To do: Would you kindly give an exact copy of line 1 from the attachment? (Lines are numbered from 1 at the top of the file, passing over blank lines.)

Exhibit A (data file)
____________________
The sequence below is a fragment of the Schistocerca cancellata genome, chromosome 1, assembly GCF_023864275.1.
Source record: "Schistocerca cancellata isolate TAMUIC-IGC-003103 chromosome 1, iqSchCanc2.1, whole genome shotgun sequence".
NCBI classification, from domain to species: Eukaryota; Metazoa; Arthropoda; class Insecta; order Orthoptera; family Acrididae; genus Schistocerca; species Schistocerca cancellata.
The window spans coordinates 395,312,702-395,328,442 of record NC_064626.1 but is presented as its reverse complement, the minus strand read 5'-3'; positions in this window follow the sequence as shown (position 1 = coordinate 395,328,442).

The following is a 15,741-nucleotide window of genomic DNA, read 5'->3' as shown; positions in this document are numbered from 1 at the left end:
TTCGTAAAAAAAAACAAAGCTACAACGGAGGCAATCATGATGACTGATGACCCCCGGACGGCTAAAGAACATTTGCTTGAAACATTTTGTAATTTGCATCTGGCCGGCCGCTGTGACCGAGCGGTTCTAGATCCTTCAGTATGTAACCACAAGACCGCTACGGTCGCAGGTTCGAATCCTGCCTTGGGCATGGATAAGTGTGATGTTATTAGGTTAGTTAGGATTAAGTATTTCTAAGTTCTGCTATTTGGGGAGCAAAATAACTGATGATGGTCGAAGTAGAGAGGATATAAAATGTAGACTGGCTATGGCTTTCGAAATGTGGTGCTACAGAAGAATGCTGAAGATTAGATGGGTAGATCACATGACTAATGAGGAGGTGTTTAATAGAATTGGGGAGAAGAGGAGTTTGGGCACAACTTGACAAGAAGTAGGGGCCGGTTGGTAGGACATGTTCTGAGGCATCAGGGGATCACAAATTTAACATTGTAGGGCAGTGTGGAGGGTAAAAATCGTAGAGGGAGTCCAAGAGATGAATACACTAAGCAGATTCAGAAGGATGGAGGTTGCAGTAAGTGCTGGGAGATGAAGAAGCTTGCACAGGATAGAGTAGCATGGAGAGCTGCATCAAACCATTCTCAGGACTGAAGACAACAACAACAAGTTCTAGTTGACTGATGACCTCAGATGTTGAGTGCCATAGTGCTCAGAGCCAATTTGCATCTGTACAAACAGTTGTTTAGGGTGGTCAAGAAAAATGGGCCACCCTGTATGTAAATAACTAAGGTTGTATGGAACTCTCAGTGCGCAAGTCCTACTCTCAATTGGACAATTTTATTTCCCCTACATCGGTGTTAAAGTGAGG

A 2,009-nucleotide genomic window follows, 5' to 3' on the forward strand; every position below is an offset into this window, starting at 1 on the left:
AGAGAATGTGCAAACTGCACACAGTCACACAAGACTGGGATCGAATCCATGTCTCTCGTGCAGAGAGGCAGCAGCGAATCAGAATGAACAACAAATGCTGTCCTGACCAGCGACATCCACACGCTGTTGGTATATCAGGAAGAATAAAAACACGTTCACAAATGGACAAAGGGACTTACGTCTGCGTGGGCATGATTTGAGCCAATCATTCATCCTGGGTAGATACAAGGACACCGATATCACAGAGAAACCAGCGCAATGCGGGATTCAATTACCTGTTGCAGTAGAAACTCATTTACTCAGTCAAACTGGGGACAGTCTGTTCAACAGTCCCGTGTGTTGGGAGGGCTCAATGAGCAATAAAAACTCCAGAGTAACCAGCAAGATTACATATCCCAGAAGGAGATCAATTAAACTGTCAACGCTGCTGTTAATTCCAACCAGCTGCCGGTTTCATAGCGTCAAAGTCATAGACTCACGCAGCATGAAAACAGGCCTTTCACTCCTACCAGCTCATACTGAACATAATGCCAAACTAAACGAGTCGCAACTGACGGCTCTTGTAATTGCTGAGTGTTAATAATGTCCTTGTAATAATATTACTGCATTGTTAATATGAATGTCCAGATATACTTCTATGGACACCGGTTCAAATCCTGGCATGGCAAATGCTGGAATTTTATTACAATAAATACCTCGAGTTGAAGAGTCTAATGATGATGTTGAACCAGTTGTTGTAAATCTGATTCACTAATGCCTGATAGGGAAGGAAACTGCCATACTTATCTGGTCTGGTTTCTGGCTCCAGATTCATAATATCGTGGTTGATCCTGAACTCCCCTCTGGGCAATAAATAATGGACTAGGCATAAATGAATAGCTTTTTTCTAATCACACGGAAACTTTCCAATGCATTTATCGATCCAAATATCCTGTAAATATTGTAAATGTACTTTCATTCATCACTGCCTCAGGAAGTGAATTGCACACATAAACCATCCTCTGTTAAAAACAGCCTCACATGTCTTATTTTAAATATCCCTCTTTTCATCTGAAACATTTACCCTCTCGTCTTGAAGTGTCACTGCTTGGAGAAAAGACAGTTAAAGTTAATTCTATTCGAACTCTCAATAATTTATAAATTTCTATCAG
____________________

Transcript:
The sequence below is a fragment of the Schistocerca cancellata genome, chromosome 1, assembly GCF_023864275.1.